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Manufacturing In An Introductory Materials Course

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Conference

2003 Annual Conference

Location

Nashville, Tennessee

Publication Date

June 22, 2003

Start Date

June 22, 2003

End Date

June 25, 2003

ISSN

2153-5965

Conference Session

Materials and Manufacturing Processes

Page Count

4

Page Numbers

8.836.1 - 8.836.4

Permanent URL

https://peer.asee.org/12132

Download Count

22

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Paper Authors

author page

Sarah Leach

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Abstract
NOTE: The first page of text has been automatically extracted and included below in lieu of an abstract

Manufacturing in an Introductory Materials Course

Sarah E. Leach Purdue University

Abstract

The mechanical engineering technology curriculum includes formal courses in manufacturing processes, but manufacturing considerations should also be incorporated into courses intended to teach fundamental theoretical principles. Adding materials processing exposure in parallel with theory has a number of benefits for students. These benefits include: helping students to understand how fundamental principles relate to processes and controls, giving them an appreciation for the scale and pace of manufacturing environments, increasing their awareness of the number and type of goods produced in their geographic area, and maintaining their interest in a technical education and career. This paper presents examples of topics, demonstrations, and field trips used in an introductory materials course for freshman and sophomores. Materials processing information does not detract from the focus of the course, but rather enhances the ability of students to see connections between theory and implementation.

Introduction

Materials courses emphasize understanding the relationship between the internal structure and resulting physical and mechanical properties of materials. This understanding has always been essential for appropriate selection and application of materials even when the primary engineering materials were ferrous alloys and wood. Today, the selection of available materials includes a wide range of metal alloys, polymers, ceramics, and composites. It becomes challenging to review all of the relevant material choices in a one-semester materials course. Standard laboratory exercises allow students to explore physical and mechanical properties like density, hardness, impact strength, and tensile strength. Additional classroom activities can introduce students to materials processing and the relationships between process control and material properties. The suggested topics and activities in this paper are intended to be additions or enhancements to a materials course covering basic information about atomic structure and the nature and structure of solid materials.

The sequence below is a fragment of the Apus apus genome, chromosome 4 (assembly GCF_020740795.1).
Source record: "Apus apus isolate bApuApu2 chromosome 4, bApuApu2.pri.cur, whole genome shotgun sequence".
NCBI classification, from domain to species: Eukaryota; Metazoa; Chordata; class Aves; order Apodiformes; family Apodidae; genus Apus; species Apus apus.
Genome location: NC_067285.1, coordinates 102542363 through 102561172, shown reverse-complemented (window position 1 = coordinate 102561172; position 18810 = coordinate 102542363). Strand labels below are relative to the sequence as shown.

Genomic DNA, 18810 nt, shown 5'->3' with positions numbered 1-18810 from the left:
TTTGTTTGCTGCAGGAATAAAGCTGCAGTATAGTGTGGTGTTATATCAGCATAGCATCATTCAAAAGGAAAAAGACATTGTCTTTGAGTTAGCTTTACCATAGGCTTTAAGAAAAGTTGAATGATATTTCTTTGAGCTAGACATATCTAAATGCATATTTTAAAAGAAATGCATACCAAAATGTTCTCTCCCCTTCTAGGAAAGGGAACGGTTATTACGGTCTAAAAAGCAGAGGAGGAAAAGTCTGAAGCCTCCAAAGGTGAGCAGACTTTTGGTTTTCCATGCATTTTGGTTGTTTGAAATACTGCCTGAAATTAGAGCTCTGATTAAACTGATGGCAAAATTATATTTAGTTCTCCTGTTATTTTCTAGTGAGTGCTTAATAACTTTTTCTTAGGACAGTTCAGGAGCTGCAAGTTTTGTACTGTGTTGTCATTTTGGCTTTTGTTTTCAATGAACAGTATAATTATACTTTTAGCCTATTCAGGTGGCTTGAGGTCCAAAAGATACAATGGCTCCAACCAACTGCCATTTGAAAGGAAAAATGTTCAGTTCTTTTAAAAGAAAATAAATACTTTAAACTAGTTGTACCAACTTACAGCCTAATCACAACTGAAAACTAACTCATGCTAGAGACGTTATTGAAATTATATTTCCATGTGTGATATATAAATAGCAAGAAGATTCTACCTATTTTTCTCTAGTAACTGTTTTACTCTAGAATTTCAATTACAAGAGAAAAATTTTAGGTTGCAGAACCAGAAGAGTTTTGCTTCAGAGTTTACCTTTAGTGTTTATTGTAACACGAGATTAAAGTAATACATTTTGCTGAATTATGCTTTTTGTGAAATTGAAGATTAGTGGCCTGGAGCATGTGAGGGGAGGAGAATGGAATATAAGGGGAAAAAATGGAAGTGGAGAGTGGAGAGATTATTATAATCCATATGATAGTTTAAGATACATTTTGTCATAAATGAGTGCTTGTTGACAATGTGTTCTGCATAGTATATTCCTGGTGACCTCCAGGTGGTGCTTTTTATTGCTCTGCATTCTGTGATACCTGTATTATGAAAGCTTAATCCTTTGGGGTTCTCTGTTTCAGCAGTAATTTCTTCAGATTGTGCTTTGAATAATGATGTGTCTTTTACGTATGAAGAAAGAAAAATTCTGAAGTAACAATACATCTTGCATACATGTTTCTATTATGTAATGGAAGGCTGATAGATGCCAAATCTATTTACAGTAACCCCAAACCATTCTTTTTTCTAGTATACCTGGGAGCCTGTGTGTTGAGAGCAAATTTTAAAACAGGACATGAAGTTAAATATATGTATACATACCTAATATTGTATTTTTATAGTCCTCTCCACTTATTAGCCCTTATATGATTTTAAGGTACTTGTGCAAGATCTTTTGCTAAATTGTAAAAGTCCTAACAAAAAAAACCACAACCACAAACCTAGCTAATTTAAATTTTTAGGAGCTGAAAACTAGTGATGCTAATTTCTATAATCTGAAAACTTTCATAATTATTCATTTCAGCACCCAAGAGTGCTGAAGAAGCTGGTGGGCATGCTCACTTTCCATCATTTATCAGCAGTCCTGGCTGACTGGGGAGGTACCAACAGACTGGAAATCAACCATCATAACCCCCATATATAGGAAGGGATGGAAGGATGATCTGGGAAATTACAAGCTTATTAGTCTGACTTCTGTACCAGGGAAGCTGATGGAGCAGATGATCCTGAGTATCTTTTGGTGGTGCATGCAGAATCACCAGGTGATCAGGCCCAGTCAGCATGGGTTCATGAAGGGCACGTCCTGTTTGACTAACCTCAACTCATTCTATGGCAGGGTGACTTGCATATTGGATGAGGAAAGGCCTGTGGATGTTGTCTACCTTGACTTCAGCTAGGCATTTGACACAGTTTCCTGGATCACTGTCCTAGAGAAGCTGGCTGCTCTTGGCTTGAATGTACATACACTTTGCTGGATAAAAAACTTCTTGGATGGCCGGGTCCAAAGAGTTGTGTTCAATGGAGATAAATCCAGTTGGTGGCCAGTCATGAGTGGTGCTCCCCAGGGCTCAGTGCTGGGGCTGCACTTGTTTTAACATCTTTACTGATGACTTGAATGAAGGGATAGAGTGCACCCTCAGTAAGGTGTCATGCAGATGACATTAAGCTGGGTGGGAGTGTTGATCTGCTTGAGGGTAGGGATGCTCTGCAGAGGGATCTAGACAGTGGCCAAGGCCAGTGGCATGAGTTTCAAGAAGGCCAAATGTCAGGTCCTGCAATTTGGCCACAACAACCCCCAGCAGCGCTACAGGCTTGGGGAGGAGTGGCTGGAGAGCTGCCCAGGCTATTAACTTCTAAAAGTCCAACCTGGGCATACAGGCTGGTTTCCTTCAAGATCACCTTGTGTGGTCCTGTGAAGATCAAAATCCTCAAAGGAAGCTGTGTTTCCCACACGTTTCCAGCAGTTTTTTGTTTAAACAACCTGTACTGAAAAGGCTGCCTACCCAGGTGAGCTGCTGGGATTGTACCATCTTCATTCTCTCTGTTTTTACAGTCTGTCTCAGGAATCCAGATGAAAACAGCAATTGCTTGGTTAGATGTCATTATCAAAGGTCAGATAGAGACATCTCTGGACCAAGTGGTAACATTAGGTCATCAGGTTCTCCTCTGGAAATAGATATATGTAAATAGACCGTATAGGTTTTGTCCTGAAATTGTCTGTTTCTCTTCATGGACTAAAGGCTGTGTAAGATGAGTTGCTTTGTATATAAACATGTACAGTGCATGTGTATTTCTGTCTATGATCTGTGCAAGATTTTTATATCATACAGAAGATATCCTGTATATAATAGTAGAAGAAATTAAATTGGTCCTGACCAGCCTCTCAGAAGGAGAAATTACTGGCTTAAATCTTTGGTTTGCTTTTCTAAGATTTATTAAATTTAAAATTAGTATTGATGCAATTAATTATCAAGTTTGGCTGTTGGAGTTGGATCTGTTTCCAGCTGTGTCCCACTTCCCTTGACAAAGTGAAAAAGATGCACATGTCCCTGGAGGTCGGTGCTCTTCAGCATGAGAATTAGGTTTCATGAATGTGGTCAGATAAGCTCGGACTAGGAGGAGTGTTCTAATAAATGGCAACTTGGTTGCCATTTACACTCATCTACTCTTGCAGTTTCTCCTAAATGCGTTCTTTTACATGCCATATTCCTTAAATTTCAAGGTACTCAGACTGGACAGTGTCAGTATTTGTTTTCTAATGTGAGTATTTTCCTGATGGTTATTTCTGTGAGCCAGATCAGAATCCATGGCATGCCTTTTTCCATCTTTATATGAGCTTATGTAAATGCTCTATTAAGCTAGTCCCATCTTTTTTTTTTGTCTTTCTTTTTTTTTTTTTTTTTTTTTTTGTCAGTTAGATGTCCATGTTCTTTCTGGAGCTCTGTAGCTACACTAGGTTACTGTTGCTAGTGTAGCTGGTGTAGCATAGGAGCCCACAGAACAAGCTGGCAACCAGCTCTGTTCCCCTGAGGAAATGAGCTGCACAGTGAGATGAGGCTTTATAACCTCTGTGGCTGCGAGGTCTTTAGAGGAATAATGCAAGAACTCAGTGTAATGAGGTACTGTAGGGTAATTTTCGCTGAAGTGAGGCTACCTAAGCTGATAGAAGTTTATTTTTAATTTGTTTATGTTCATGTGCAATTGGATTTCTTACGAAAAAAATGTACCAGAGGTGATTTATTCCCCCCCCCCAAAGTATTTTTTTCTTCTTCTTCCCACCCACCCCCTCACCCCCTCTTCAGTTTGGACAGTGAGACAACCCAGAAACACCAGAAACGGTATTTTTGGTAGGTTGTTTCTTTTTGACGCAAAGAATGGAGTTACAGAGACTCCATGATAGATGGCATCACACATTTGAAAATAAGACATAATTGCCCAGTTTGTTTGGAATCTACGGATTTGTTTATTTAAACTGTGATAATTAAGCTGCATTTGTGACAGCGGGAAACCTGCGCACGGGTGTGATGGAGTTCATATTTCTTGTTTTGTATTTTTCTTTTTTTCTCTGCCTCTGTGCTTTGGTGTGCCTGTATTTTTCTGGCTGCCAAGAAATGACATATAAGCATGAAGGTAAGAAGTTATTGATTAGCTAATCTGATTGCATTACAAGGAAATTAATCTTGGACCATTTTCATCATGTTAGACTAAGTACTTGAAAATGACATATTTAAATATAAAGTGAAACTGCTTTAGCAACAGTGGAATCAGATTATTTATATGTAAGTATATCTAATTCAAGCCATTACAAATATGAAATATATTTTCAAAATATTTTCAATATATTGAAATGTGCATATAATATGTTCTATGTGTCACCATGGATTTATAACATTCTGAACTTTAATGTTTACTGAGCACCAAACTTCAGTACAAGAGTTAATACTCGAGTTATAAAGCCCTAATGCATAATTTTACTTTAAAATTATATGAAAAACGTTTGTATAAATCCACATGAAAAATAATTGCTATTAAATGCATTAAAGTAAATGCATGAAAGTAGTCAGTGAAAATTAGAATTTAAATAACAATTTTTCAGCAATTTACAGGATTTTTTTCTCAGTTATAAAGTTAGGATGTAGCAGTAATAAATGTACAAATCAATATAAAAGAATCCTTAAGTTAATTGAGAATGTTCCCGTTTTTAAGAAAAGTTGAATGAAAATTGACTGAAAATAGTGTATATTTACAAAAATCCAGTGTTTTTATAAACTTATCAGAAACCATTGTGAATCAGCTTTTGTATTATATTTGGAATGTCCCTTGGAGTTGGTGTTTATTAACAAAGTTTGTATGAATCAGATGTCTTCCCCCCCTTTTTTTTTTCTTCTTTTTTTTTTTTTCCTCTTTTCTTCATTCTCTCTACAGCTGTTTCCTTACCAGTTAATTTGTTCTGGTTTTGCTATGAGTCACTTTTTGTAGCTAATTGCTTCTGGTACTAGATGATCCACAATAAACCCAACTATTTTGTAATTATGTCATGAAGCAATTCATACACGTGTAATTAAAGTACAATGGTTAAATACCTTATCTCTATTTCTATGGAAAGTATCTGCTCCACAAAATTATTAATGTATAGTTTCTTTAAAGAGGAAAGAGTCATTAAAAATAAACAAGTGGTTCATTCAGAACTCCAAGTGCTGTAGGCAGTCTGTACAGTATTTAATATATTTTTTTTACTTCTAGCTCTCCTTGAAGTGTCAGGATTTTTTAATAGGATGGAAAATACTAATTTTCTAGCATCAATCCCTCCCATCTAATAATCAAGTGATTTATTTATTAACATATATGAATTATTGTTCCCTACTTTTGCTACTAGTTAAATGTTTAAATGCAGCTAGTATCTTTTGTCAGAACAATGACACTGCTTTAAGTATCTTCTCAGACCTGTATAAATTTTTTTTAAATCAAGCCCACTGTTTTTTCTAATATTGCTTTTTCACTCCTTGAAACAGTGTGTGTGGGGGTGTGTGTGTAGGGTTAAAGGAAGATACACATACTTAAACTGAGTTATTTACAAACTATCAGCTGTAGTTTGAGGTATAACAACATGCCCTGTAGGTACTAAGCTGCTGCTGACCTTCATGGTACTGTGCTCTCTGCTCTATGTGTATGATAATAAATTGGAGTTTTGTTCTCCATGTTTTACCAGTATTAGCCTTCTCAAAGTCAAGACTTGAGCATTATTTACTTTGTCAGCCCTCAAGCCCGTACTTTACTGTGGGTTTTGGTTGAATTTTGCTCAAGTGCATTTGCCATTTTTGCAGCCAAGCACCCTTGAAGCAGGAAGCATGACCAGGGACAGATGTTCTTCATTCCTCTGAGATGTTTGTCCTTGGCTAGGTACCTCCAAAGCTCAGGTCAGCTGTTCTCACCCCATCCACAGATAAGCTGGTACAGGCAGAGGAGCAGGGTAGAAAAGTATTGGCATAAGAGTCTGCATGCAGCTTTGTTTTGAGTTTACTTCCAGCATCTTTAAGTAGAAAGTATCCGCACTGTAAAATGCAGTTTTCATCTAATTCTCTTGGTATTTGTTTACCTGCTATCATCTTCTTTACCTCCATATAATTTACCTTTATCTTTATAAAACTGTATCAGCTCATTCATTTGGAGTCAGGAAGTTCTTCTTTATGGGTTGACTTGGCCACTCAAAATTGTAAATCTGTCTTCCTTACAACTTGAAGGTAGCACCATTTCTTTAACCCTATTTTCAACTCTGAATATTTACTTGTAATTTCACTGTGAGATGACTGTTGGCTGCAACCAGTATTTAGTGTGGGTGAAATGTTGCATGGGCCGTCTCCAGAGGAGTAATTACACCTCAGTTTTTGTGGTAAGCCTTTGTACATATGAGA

Manufacturing Process Topics

Steel and the iron-carbon equilibrium phase diagram are classic components of a materials course. Steel and cast iron are useful examples of metallurgical principles of alloying as well as heat treatment and history-dependent properties. These topics can be studied independently of understanding ore extraction and reduction or the history of steel production in the United States.

Proceedings of the 2003 American Society for Engineering Education Annual Conference & Exposition Copyright © 2003, American Society for Engineering Education

Leach, S. (2003, June), Manufacturing In An Introductory Materials Course Paper presented at 2003 Annual Conference, Nashville, Tennessee. https://peer.asee.org/12132

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